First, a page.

A trip through the Caprivi to a wonderful campsite close to Popa Falls was on the cards for the next day. The site was right next to the river, which demanded early morning fishing for tiger. It was cold, but bearable. A word of advice, however – don’t try to thread your hooks with gloves on!
A bit later we reached the second checkpoint at Chobe Safari Lodge in Kasane, where we had an extremely good meal (and another party). We then crossed the Kazungula via the ferry and entered Zambia, with Livingstone our destination for the night. My advice for border crossings? Masses of patience, great diplomacy and lots of savings – everything carries a cost.
After two good nights there and a couple of shoe drops, it was ever onwards to Lusaka. The shoe drops were great, and the schools were so welcoming and appreciative, it made the whole trip worthwhile.
In Lusaka we stayed with an old friend, who had invited the chairman of the Land Rover Club over to suss out our Rhino, so we made a few minor repairs and adjustments. We could do nothing about the huge crack that had developed in the exhaust manifold, so had to continue without being able to speak much. Besides this, however, he proclaimed the Landy in fine trim.
The next stop was Chipata, where we prepared for Malawi, having been told there was absolutely no fuel there! A trip into the market was thus necessary for extra sunflower oil drums, and then onwards to Lilongwe.
We stopped at Senga Bay Checkpoint 4, and we were still going strong. This was our northernmost point, and the Landy was still trucking!
With the lake behind us, another noisy party commenced – what more could one ask? It was at this stage that we decided that pushing an ageing Landy to the max was a bit much. We also took a real shine to the lake, so when everyone else moved on we stayed to enjoy the wonders of Lake Malawi, trips to islands, fishing, parking off on the beach and snorkelling.
After recovering some of our vim and vigour, we set off for Mozambique. We went via Tete, driving into darkness with no sign of accommodation or fuel. Eventually, we found a hotel (for want of a better word) in Catandica.
When we arrived in Vilanculos the main party had already left for the next checkpoint in Inhambane. We, however, were really taken with Vilanculos, so we found a campsite on the beach and stayed there for two nights.
By now we were well and truly out of the rally side of things. The local market was lovely, with lots of seafood and beer.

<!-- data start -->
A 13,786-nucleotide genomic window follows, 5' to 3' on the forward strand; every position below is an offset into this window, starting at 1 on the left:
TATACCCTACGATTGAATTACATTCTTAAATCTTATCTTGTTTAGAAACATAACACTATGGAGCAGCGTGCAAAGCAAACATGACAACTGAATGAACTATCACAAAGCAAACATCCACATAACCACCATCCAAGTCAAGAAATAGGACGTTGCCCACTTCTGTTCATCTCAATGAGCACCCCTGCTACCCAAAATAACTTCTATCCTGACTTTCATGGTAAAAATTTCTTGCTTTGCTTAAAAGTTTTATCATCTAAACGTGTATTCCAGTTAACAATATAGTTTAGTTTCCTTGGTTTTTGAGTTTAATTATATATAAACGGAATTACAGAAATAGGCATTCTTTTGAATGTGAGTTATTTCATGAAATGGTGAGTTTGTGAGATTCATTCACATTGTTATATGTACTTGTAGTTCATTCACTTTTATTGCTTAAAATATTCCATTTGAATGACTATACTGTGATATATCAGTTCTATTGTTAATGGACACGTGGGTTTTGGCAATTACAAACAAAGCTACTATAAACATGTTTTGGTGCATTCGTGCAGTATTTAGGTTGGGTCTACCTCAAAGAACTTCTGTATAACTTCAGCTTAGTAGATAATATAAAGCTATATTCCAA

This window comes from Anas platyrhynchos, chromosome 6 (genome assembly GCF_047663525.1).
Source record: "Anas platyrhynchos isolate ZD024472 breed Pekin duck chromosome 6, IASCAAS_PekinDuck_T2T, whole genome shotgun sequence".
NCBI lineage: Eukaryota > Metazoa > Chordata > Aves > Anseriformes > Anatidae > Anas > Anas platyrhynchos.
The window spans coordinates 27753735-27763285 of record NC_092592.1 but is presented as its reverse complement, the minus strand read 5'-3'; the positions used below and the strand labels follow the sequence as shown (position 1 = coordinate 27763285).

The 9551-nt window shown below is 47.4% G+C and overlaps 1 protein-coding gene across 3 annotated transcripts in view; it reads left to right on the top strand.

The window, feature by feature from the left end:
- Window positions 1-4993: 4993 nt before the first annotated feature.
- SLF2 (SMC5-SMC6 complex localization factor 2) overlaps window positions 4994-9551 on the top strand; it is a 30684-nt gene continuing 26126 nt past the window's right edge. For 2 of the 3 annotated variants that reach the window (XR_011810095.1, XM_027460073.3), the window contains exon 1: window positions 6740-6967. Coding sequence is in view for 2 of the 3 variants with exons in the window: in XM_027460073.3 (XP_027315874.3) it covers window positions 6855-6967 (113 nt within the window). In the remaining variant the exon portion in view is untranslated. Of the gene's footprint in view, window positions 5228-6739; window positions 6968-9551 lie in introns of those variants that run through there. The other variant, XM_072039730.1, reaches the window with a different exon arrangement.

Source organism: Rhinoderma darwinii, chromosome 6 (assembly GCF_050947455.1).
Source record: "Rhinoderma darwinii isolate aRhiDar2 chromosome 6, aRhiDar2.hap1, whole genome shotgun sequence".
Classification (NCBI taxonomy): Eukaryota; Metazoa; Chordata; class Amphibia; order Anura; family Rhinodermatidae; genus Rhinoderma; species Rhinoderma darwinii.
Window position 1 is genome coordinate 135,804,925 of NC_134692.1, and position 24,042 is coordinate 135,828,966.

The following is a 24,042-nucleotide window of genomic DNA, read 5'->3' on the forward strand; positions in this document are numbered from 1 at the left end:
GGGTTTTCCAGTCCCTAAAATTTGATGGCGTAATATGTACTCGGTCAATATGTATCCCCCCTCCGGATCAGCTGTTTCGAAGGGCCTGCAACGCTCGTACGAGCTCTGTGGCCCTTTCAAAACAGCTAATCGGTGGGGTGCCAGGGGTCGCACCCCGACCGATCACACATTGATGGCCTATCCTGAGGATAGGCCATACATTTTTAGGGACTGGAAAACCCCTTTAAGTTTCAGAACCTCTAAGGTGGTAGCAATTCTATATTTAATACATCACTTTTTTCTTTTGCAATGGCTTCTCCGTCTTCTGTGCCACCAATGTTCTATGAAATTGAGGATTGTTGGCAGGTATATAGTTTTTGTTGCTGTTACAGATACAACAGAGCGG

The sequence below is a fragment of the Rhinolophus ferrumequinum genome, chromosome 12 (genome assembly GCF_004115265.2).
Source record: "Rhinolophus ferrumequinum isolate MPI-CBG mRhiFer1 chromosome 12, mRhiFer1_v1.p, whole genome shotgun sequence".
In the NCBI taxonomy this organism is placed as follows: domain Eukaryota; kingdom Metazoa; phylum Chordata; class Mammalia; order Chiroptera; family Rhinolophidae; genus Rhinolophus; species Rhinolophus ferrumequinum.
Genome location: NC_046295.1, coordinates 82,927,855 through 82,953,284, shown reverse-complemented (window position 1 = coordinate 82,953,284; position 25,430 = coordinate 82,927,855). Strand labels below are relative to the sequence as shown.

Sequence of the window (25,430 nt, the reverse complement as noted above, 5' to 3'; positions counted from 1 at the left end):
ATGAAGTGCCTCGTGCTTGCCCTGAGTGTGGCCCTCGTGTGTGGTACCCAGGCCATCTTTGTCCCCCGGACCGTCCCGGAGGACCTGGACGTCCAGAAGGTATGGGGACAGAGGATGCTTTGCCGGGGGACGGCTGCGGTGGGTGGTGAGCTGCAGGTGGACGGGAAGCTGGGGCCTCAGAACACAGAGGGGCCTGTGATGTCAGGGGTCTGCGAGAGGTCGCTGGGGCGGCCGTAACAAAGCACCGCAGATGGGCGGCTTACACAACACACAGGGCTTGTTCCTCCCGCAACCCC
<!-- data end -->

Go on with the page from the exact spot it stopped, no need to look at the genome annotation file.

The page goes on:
The Landy’s fuel tank did start to leak, but we were able to repair it with a bar of “green” soap. Our only two incidents of crime took place here, with our catering bag and my wallet going to the local redevelopment programme.
We then pushed on towards Inhambane, but decided at the last minute to continue past it to Xai Xai. Miraculously I found the campsite I had stayed at circa 1968, and it was just the same! Nothing had been maintained or repaired since, but it had a good restaurant and was on the beach.
It was when we pulled out of Xai Xai that I realised that the Landy was not happy. It was struggling with the hills – I mean struggling more than usual – and sounding decidedly off colour. We had to keep cranking the idling up, and it simply didn’t sound the same – and we had gotten very used to the sound, I can tell you!
The lack of power got progressively worse, and by the time we reached Maputo I thought we would have to dump and hitch. That revolting stretch just before you get into town was a real nightmare traffic-wise, as the Landy stalled every time we stopped and then battled to start again. Finally we got through, in part thanks to Tarryn directing traffic at a major intersection! Any hopes of completing the rally in Swaziland were now well and truly put to rest, and we decided to go through Komatipoort and head straight home.
We eventually made the border, paradoxically picking up a speeding fine for doing 85km/h in a 60 zone, in a Landy that was by now only capable of doing about 40km/h (there was no use arguing – they had taken my driving licence).
We were happy to be back in the good old RSA, and ever homeward albeit at very slow speeds. We had a wonderful overnight stop at Elands Valley, where we were given a chalet for less than the cost of camping.
The next day we continued, and seriously battled climbing out of Waterval Boven, but did finally make it home under our own steam.
In the end, was it good – was it worth it – was it a true adventure? The simple answer was that it was. It was made so by doing it the hard way, using something out of the ordinary as a vehicle and having a great team.
We went places and experienced Africa in the true sense of the word. It was a once in a lifetime experience that I will always treasure.
And the Landy? Well, as you may have guessed, it had badly burnt exhaust valves (the seats had regressed into the head) and very worn guides. It wasn’t a big job, as it turned out, and the old Rhino is now resting and awaiting either another adventure or a new owner – or both!
Oh, and by the way, we averaged around 5km to the litre, so our fuel bill was just short of R20 000. Yes, you read right – R20 000!